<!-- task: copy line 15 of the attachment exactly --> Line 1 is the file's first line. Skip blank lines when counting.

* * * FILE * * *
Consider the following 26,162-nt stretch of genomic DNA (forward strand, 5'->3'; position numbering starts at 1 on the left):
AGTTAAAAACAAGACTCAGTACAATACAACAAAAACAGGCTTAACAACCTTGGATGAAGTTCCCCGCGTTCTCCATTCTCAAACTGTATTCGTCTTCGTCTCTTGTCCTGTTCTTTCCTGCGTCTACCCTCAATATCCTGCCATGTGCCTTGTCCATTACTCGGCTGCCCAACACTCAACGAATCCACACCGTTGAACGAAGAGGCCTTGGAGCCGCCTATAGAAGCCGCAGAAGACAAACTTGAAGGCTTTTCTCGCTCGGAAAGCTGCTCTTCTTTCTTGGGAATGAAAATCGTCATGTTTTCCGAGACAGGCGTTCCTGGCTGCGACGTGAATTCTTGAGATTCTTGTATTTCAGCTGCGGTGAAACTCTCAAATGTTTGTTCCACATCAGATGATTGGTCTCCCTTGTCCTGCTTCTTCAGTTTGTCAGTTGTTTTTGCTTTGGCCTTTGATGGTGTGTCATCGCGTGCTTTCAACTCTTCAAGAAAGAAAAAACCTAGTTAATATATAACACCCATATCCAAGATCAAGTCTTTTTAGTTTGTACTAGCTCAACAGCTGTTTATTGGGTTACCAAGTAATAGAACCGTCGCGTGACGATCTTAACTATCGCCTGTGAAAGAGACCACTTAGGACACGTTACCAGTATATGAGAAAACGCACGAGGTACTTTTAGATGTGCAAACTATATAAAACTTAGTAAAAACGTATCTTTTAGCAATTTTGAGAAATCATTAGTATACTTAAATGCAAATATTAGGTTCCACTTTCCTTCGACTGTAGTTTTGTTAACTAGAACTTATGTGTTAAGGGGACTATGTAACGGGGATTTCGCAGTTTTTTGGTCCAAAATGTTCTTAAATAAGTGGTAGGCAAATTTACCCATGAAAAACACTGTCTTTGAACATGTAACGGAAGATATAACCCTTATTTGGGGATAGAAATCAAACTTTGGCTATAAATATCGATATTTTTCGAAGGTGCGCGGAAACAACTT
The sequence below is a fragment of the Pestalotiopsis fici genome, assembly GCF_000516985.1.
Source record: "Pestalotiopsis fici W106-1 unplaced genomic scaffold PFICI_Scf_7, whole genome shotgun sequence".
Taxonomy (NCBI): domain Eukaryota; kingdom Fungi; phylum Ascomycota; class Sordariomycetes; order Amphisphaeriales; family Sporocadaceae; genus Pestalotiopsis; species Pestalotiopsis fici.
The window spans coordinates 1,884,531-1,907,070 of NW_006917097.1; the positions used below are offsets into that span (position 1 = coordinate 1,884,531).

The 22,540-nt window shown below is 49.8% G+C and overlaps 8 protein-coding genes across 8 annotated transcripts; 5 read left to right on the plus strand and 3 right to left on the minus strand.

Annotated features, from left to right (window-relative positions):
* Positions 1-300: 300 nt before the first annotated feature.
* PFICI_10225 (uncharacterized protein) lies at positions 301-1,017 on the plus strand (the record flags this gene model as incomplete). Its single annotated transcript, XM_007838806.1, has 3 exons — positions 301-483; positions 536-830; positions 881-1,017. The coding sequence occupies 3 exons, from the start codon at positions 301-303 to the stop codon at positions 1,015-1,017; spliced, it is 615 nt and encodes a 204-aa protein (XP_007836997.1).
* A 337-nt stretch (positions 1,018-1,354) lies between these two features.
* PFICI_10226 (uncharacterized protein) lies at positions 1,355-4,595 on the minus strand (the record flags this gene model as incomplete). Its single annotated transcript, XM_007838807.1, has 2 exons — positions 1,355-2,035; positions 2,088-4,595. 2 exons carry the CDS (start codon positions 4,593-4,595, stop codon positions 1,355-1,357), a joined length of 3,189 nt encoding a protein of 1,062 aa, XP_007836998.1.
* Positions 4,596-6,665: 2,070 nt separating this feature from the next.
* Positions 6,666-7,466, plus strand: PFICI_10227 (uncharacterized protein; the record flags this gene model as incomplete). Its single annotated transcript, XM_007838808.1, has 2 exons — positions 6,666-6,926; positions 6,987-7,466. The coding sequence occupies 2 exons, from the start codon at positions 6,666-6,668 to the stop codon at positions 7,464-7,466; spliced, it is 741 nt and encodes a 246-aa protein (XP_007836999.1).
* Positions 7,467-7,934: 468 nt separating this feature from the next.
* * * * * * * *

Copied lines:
* Positions 7,467-7,934: 468 nt separating this feature from the next.